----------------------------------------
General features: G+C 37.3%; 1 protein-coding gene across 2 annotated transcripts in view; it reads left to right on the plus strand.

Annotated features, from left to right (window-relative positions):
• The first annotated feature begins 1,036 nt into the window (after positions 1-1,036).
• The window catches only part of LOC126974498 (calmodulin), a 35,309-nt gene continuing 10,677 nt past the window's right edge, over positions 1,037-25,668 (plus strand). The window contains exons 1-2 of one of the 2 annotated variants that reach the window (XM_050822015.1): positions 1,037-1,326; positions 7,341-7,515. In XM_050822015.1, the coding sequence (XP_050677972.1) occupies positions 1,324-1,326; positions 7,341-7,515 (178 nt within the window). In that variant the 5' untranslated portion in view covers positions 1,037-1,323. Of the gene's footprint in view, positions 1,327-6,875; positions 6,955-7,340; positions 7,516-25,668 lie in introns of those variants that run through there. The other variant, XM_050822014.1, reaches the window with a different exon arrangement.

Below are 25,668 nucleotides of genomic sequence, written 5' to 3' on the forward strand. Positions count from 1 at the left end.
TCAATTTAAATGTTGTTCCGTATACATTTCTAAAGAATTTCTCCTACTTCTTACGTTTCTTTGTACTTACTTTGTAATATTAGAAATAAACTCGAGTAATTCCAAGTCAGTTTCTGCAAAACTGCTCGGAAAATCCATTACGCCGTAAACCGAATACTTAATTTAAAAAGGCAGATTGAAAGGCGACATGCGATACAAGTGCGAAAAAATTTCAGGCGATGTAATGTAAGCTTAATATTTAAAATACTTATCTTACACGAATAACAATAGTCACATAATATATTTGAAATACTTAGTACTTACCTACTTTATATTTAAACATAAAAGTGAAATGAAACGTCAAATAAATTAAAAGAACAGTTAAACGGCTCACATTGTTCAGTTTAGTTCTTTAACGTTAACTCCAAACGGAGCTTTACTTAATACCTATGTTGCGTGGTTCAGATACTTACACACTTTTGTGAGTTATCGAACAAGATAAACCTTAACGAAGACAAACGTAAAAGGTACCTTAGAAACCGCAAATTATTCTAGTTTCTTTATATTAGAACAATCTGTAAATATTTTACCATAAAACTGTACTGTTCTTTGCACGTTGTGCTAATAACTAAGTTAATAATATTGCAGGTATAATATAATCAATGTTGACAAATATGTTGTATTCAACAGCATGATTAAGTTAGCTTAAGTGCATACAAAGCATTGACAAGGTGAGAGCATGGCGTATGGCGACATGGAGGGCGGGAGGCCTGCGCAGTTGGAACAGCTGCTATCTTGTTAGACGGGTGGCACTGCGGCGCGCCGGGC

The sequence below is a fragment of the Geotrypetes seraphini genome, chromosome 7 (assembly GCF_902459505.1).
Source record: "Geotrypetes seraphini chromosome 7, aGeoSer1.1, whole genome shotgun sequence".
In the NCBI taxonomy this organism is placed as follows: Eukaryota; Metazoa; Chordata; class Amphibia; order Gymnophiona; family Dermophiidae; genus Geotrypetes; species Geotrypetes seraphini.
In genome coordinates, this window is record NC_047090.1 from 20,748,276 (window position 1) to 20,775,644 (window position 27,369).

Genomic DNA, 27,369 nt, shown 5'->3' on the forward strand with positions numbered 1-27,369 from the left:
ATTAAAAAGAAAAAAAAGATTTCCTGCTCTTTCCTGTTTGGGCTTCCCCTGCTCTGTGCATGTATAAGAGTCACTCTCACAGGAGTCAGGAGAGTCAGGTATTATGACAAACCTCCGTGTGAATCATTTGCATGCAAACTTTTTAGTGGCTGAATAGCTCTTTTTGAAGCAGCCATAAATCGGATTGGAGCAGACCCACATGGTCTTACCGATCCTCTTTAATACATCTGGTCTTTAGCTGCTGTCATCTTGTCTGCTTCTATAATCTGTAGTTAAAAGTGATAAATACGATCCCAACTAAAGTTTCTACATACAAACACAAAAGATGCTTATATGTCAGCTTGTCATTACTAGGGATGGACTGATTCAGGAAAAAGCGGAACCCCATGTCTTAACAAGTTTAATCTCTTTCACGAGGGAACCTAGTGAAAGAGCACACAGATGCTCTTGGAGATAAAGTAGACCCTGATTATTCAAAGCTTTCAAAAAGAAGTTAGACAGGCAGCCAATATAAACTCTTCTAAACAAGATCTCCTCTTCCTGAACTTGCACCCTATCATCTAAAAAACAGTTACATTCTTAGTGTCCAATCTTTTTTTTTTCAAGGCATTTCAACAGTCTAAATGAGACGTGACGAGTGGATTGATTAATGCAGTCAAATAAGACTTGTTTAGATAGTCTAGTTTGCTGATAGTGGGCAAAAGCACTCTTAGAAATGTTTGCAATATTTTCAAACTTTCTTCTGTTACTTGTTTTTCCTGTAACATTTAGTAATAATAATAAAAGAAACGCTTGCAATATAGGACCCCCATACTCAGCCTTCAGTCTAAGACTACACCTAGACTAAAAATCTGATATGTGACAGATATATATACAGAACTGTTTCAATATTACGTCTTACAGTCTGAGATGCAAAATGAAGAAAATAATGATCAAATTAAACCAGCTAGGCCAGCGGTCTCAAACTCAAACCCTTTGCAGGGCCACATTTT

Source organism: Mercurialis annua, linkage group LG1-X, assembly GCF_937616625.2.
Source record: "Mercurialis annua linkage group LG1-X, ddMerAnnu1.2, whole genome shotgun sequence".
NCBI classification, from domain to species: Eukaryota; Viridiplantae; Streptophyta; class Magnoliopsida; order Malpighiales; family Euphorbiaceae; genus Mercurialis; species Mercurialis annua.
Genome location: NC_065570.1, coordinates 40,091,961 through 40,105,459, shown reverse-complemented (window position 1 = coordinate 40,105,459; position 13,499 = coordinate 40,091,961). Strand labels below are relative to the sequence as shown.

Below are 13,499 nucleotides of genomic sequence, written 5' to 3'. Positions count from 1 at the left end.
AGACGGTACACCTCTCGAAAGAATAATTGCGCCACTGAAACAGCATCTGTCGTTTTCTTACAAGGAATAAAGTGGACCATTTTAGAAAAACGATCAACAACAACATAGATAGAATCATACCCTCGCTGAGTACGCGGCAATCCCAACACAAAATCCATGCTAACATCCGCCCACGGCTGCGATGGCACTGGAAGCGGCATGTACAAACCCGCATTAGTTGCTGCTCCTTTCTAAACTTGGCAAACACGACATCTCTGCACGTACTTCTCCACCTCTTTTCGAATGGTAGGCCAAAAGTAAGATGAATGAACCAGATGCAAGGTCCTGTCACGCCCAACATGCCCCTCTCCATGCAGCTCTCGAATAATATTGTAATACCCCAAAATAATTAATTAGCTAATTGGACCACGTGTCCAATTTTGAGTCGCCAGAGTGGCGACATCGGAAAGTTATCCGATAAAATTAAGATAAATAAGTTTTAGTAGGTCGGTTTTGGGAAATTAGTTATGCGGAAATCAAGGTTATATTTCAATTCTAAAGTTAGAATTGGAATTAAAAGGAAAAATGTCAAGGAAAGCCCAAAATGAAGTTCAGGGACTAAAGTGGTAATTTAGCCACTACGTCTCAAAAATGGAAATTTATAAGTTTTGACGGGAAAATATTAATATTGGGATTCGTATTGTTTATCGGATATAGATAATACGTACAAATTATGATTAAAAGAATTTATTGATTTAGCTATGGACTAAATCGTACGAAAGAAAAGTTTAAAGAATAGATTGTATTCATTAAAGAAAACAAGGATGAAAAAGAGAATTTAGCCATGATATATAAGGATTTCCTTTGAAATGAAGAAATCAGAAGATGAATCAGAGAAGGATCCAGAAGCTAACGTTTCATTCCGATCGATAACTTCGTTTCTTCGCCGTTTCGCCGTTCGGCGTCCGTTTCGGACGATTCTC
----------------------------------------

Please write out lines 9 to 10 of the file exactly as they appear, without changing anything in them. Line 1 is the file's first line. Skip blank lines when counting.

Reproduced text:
In the NCBI taxonomy this organism is placed as follows: Eukaryota; Metazoa; Chordata; class Amphibia; order Gymnophiona; family Dermophiidae; genus Geotrypetes; species Geotrypetes seraphini.
In genome coordinates, this window is record NC_047090.1 from 20,748,276 (window position 1) to 20,775,644 (window position 27,369).